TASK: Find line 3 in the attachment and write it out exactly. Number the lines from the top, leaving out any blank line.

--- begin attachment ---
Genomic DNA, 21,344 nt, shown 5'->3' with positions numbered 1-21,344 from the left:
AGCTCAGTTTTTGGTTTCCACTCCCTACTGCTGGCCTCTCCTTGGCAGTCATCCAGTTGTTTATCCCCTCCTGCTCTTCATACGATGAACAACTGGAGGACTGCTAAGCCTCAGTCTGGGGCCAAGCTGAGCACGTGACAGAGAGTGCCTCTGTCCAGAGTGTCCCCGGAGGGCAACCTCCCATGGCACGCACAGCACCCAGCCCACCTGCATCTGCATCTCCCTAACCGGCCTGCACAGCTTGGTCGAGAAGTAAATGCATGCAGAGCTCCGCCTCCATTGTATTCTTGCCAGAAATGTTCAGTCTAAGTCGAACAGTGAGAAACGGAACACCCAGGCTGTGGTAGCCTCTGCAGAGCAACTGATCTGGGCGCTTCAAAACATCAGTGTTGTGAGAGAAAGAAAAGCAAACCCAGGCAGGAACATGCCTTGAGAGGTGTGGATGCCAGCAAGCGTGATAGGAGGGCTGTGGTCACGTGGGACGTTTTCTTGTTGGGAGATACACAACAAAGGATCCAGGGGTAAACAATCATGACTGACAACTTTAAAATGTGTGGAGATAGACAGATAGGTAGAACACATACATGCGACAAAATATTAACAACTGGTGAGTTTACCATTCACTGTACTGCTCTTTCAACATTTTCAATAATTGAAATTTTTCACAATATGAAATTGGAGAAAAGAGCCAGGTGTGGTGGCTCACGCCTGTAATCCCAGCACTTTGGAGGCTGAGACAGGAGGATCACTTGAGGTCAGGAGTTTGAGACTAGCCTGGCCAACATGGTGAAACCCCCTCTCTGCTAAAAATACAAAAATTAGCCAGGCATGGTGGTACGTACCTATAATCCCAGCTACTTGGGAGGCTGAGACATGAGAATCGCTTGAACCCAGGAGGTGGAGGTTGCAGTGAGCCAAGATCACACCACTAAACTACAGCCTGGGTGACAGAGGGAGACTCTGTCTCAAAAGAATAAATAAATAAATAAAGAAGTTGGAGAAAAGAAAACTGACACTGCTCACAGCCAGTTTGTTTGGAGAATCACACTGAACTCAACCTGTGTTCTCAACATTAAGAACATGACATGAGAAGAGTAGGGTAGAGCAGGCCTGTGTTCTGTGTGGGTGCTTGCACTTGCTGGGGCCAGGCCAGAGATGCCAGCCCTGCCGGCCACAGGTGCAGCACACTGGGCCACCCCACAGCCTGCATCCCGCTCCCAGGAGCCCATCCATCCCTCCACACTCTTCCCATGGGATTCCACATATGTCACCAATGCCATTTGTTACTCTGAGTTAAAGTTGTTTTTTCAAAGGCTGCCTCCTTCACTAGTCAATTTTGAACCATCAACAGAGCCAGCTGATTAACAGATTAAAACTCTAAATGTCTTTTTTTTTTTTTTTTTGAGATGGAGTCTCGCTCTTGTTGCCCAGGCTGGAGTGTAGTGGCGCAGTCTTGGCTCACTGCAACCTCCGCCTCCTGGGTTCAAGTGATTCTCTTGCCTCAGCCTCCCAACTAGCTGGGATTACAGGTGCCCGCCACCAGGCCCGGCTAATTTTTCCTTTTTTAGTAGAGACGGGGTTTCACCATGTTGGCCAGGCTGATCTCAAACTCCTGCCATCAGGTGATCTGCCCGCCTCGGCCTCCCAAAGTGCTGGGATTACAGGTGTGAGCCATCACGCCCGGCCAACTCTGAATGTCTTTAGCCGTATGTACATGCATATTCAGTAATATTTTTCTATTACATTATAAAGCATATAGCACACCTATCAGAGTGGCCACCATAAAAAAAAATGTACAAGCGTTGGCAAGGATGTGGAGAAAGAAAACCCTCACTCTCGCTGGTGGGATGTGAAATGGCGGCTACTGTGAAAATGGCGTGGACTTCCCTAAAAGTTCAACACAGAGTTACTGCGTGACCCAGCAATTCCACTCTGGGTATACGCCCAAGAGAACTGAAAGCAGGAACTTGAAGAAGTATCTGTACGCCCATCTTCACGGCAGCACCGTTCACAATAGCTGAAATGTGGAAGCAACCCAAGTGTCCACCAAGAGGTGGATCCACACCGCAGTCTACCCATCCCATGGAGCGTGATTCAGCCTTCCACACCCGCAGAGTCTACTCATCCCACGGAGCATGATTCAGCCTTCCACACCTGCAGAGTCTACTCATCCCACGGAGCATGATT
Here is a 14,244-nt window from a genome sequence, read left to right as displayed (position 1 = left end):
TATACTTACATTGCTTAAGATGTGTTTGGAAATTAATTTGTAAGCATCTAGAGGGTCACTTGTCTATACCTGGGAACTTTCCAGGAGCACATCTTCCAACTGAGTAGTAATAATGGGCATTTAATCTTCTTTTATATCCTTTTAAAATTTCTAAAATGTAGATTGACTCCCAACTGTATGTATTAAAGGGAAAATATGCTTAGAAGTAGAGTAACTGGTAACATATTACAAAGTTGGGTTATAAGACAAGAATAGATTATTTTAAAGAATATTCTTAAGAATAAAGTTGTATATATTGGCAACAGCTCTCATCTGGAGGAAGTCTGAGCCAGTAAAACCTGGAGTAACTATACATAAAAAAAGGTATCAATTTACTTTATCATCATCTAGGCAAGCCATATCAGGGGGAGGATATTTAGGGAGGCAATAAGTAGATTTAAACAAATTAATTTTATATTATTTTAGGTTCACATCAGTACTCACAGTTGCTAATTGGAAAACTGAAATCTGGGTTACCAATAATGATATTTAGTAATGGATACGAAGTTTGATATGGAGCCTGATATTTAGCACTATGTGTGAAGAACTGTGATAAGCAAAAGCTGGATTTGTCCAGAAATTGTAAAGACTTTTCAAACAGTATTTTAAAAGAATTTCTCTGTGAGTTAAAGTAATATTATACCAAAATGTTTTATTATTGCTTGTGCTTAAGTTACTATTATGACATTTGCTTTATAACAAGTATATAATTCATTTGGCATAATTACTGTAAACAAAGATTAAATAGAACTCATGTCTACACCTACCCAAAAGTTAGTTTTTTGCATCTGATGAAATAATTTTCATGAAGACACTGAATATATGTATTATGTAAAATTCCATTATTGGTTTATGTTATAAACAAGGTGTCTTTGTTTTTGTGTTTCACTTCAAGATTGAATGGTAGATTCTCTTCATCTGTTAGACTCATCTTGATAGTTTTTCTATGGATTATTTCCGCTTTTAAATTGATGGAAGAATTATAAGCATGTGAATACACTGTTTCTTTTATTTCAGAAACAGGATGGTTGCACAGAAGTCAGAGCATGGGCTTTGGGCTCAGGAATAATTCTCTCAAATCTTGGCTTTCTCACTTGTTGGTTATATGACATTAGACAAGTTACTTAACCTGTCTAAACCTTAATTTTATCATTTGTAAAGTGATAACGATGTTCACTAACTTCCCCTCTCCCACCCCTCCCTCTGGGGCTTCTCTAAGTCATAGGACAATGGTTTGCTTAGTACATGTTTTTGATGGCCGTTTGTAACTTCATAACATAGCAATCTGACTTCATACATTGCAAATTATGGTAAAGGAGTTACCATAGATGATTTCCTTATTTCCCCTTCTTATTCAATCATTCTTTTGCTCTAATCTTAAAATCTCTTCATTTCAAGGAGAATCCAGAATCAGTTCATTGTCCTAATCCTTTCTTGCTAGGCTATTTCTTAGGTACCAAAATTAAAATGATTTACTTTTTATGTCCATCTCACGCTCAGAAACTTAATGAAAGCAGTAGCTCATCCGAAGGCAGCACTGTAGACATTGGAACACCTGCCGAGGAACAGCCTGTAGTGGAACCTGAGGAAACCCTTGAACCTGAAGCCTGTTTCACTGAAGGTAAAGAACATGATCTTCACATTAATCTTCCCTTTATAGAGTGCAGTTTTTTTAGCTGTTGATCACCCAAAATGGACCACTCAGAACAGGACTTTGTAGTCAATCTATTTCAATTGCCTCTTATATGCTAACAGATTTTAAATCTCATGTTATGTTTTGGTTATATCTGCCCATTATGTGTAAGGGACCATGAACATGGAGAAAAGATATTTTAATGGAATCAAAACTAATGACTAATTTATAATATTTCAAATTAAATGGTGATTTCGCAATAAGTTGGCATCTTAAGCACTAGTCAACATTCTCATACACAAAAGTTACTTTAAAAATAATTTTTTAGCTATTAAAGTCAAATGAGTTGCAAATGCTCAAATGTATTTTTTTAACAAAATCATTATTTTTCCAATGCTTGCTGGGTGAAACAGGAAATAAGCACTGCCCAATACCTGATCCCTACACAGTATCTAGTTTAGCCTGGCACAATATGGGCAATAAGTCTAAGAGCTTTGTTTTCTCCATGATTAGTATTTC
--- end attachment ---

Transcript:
Here is a 14,244-nt window from a genome sequence, read left to right as displayed (position 1 = left end):